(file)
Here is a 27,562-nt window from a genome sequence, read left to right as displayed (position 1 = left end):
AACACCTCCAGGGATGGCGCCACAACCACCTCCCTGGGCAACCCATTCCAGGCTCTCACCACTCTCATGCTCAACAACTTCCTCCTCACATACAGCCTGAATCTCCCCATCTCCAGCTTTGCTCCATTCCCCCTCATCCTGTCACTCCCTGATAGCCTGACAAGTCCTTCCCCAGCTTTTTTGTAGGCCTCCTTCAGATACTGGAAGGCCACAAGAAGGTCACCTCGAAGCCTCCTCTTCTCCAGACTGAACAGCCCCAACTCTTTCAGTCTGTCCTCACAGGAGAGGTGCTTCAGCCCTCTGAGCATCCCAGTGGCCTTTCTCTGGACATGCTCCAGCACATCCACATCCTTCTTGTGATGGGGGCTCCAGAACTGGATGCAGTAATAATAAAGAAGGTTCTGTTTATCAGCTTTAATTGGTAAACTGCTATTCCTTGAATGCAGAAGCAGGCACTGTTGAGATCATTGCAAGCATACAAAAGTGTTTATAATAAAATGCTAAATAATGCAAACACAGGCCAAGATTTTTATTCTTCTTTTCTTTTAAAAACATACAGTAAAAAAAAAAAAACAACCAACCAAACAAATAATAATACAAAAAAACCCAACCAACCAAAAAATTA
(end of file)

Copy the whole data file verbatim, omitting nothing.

Here is a 27,562-nt window from a genome sequence, read left to right as displayed (position 1 = left end):
AACACCTCCAGGGATGGCGCCACAACCACCTCCCTGGGCAACCCATTCCAGGCTCTCACCACTCTCATGCTCAACAACTTCCTCCTCACATACAGCCTGAATCTCCCCATCTCCAGCTTTGCTCCATTCCCCCTCATCCTGTCACTCCCTGATAGCCTGACAAGTCCTTCCCCAGCTTTTTTGTAGGCCTCCTTCAGATACTGGAAGGCCACAAGAAGGTCACCTCGAAGCCTCCTCTTCTCCAGACTGAACAGCCCCAACTCTTTCAGTCTGTCCTCACAGGAGAGGTGCTTCAGCCCTCTGAGCATCCCAGTGGCCTTTCTCTGGACATGCTCCAGCACATCCACATCCTTCTTGTGATGGGGGCTCCAGAACTGGATGCAGTAATAATAAAGAAGGTTCTGTTTATCAGCTTTAATTGGTAAACTGCTATTCCTTGAATGCAGAAGCAGGCACTGTTGAGATCATTGCAAGCATACAAAAGTGTTTATAATAAAATGCTAAATAATGCAAACACAGGCCAAGATTTTTATTCTTCTTTTCTTTTAAAAACATACAGTAAAAAAAAAAAAACAACCAACCAAACAAATAATAATACAAAAAAACCCAACCAACCAAAAAATTA